Why do I need Condominium Insurance?

Condominium dwellers experience some of the best aspects of home ownership and renting. As a condominium owner, you have title to your own “unit” as well as a share in common areas such as lobbies, for example, or perhaps a swimming pool, parking garage, or garden. The nice part about condominium living is that you are a shareholder in the corporation from which you “rent” access to the common areas. The no-so-nice part is that you and your fellow owners can be held personally liable if things go wrong. A condominium insurance policy is a low-cost way to worry-free condominium ownership.

Loss assessment coverage is an important feature of condominium insurance because you share responsibility with others for common property. The insurer will pay (up to a stipulated limit) your portion of any special assessment that is valid under your condominium corporation’s governing rules providing:

  • it is due to a direct loss

– that affects a shared part of the premises (such as the lobby, example, or an elevator)

– that has been caused by an insured peril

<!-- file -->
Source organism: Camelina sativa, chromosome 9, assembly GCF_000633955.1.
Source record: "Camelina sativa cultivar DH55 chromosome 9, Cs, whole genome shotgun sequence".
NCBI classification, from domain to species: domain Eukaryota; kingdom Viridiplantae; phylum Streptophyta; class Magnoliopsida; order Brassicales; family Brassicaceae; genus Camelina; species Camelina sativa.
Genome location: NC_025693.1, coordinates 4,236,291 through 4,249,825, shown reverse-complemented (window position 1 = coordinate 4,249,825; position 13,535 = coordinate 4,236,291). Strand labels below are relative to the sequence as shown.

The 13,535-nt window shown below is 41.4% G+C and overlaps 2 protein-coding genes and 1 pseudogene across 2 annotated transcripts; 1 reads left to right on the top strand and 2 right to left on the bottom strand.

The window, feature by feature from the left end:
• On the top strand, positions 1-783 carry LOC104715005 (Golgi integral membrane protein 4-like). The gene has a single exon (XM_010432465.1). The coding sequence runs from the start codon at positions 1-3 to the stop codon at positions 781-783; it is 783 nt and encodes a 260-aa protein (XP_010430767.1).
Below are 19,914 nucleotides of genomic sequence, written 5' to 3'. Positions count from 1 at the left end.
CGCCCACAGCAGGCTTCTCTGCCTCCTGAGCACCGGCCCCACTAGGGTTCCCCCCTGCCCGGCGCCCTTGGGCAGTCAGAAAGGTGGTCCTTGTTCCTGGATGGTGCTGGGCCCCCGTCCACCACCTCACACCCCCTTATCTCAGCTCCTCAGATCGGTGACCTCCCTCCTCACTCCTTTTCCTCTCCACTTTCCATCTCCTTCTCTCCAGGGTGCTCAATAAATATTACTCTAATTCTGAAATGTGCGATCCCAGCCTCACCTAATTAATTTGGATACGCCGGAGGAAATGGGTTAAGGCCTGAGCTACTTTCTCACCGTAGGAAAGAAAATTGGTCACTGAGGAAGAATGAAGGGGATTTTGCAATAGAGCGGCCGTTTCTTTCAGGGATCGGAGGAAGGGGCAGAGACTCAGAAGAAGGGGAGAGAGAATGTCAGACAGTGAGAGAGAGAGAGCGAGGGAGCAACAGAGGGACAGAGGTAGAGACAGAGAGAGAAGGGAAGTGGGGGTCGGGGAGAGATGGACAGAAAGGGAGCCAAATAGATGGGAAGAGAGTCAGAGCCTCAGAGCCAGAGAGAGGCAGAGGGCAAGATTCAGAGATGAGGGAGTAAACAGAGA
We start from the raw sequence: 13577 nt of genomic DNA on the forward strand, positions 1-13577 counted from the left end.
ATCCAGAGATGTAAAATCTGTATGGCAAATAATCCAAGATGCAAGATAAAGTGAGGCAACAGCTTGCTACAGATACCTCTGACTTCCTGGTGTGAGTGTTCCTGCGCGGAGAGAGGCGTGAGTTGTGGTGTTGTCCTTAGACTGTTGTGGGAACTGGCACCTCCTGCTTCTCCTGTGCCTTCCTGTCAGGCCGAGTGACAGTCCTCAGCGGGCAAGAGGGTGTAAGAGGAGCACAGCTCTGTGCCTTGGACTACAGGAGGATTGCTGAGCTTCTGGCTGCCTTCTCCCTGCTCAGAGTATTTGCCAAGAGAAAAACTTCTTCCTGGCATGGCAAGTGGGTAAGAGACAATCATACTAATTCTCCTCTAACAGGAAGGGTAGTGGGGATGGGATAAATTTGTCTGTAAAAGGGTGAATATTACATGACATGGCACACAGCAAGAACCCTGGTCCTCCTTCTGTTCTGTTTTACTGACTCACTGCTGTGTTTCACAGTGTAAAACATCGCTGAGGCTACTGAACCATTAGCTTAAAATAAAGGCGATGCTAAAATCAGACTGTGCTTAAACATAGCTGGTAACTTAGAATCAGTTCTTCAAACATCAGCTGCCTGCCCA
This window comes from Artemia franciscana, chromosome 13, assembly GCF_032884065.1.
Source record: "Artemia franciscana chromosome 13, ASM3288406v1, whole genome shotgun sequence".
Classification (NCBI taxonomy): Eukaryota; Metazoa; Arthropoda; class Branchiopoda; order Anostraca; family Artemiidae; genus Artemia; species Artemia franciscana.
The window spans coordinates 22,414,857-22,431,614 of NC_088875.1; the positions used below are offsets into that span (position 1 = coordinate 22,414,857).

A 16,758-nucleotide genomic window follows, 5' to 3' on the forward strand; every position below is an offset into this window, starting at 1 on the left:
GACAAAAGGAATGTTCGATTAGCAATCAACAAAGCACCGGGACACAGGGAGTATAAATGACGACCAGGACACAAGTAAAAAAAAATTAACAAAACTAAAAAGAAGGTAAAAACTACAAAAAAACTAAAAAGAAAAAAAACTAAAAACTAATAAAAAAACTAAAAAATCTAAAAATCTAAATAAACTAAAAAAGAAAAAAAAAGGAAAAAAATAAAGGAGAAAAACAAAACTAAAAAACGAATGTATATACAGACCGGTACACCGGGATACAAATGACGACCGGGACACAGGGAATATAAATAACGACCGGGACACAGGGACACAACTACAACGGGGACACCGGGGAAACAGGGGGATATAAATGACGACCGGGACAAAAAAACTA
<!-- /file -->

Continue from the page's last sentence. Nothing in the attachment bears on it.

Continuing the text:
• it is due to legal liability arising out of shared ownership of common areas of the condominium premises (for example: to compensate a visitor for injuries caused by tripping over a frayed carpet in a corridor)
  • The assessment was not necessary because of a deductible in the corporation’s own insurance policy.

 

Normally, the condominium corporation’s own insurance coverage will be adequate; insurance-related special loss assessments are not very common.

Condominium owner’s improvements or tenant’s improvements coverage is an important consideration, as most policies have standard limits which may not be high enough to cover upgraded broadloom, for example, or built-in cabinets or sound systems. You may wish to consider buying extra coverage.

If you own a condominium unit, you can choose from a range of insurance policies. You’ll want to insure the contents of your home, and you may wish to insure your condominium (excluding improvements) separately from the condominium corporation so that you would be protected, should the corporation itself not be adequately insured.